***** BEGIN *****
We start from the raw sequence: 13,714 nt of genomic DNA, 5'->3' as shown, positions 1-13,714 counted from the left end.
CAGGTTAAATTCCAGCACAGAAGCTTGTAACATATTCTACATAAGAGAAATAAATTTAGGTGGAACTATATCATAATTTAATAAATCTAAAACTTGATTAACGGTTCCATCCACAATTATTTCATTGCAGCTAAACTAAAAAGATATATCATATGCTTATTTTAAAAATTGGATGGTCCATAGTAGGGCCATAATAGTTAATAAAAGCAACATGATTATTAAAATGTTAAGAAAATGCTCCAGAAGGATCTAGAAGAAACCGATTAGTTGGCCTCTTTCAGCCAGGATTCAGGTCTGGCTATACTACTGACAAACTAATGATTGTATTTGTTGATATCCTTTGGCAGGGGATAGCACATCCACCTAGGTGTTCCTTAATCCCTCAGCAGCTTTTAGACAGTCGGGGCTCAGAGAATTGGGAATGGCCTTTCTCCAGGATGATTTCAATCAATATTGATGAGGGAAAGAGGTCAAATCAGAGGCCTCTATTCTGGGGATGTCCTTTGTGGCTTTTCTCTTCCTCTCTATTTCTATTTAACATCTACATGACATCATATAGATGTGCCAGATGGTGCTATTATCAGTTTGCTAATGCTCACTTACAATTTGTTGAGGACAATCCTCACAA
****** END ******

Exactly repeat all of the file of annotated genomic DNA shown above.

We start from the raw sequence: 13,714 nt of genomic DNA, 5'->3' as shown, positions 1-13,714 counted from the left end.
CAGGTTAAATTCCAGCACAGAAGCTTGTAACATATTCTACATAAGAGAAATAAATTTAGGTGGAACTATATCATAATTTAATAAATCTAAAACTTGATTAACGGTTCCATCCACAATTATTTCATTGCAGCTAAACTAAAAAGATATATCATATGCTTATTTTAAAAATTGGATGGTCCATAGTAGGGCCATAATAGTTAATAAAAGCAACATGATTATTAAAATGTTAAGAAAATGCTCCAGAAGGATCTAGAAGAAACCGATTAGTTGGCCTCTTTCAGCCAGGATTCAGGTCTGGCTATACTACTGACAAACTAATGATTGTATTTGTTGATATCCTTTGGCAGGGGATAGCACATCCACCTAGGTGTTCCTTAATCCCTCAGCAGCTTTTAGACAGTCGGGGCTCAGAGAATTGGGAATGGCCTTTCTCCAGGATGATTTCAATCAATATTGATGAGGGAAAGAGGTCAAATCAGAGGCCTCTATTCTGGGGATGTCCTTTGTGGCTTTTCTCTTCCTCTCTATTTCTATTTAACATCTACATGACATCATATAGATGTGCCAGATGGTGCTATTATCAGTTTGCTAATGCTCACTTACAATTTGTTGAGGACAATCCTCACAA